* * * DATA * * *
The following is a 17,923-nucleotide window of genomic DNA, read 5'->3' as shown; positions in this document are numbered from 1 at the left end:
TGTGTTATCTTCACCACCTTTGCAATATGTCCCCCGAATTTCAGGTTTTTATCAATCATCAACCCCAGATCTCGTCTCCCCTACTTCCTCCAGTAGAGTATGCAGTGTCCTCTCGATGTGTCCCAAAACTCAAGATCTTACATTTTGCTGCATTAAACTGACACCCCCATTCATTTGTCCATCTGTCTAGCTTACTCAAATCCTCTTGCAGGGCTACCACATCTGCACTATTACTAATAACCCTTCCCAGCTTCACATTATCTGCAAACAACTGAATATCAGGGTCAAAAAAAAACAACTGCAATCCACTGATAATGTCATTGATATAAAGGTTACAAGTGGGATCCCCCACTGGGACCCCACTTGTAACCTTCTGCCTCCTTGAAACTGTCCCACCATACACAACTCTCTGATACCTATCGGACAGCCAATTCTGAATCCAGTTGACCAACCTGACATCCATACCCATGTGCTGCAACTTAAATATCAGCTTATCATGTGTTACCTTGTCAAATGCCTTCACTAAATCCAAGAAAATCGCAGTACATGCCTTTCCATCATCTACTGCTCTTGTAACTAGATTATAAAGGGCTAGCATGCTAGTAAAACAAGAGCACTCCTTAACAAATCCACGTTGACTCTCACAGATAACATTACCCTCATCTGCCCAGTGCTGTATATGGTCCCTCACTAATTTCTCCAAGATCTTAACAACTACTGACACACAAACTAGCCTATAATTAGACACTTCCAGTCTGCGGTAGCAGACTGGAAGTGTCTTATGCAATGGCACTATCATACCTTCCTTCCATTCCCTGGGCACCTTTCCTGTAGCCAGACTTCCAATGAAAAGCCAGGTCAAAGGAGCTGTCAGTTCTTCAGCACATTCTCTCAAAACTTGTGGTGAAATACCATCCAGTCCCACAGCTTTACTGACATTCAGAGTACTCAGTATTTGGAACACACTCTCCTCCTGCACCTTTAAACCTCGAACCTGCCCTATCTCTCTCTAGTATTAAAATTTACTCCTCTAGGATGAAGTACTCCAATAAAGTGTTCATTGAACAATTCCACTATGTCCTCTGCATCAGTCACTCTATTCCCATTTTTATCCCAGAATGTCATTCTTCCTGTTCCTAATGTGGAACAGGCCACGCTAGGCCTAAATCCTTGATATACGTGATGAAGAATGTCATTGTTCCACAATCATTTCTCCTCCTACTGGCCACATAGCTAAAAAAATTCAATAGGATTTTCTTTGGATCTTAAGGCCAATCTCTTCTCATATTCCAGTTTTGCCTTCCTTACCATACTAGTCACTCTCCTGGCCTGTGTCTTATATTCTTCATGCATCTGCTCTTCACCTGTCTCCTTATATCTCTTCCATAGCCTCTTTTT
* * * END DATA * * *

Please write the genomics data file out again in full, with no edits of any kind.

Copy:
The following is a 17,923-nucleotide window of genomic DNA, read 5'->3' as shown; positions in this document are numbered from 1 at the left end:
TGTGTTATCTTCACCACCTTTGCAATATGTCCCCCGAATTTCAGGTTTTTATCAATCATCAACCCCAGATCTCGTCTCCCCTACTTCCTCCAGTAGAGTATGCAGTGTCCTCTCGATGTGTCCCAAAACTCAAGATCTTACATTTTGCTGCATTAAACTGACACCCCCATTCATTTGTCCATCTGTCTAGCTTACTCAAATCCTCTTGCAGGGCTACCACATCTGCACTATTACTAATAACCCTTCCCAGCTTCACATTATCTGCAAACAACTGAATATCAGGGTCAAAAAAAAACAACTGCAATCCACTGATAATGTCATTGATATAAAGGTTACAAGTGGGATCCCCCACTGGGACCCCACTTGTAACCTTCTGCCTCCTTGAAACTGTCCCACCATACACAACTCTCTGATACCTATCGGACAGCCAATTCTGAATCCAGTTGACCAACCTGACATCCATACCCATGTGCTGCAACTTAAATATCAGCTTATCATGTGTTACCTTGTCAAATGCCTTCACTAAATCCAAGAAAATCGCAGTACATGCCTTTCCATCATCTACTGCTCTTGTAACTAGATTATAAAGGGCTAGCATGCTAGTAAAACAAGAGCACTCCTTAACAAATCCACGTTGACTCTCACAGATAACATTACCCTCATCTGCCCAGTGCTGTATATGGTCCCTCACTAATTTCTCCAAGATCTTAACAACTACTGACACACAAACTAGCCTATAATTAGACACTTCCAGTCTGCGGTAGCAGACTGGAAGTGTCTTATGCAATGGCACTATCATACCTTCCTTCCATTCCCTGGGCACCTTTCCTGTAGCCAGACTTCCAATGAAAAGCCAGGTCAAAGGAGCTGTCAGTTCTTCAGCACATTCTCTCAAAACTTGTGGTGAAATACCATCCAGTCCCACAGCTTTACTGACATTCAGAGTACTCAGTATTTGGAACACACTCTCCTCCTGCACCTTTAAACCTCGAACCTGCCCTATCTCTCTCTAGTATTAAAATTTACTCCTCTAGGATGAAGTACTCCAATAAAGTGTTCATTGAACAATTCCACTATGTCCTCTGCATCAGTCACTCTATTCCCATTTTTATCCCAGAATGTCATTCTTCCTGTTCCTAATGTGGAACAGGCCACGCTAGGCCTAAATCCTTGATATACGTGATGAAGAATGTCATTGTTCCACAATCATTTCTCCTCCTACTGGCCACATAGCTAAAAAAATTCAATAGGATTTTCTTTGGATCTTAAGGCCAATCTCTTCTCATATTCCAGTTTTGCCTTCCTTACCATACTAGTCACTCTCCTGGCCTGTGTCTTATATTCTTCATGCATCTGCTCTTCACCTGTCTCCTTATATCTCTTCCATAGCCTCTTTTT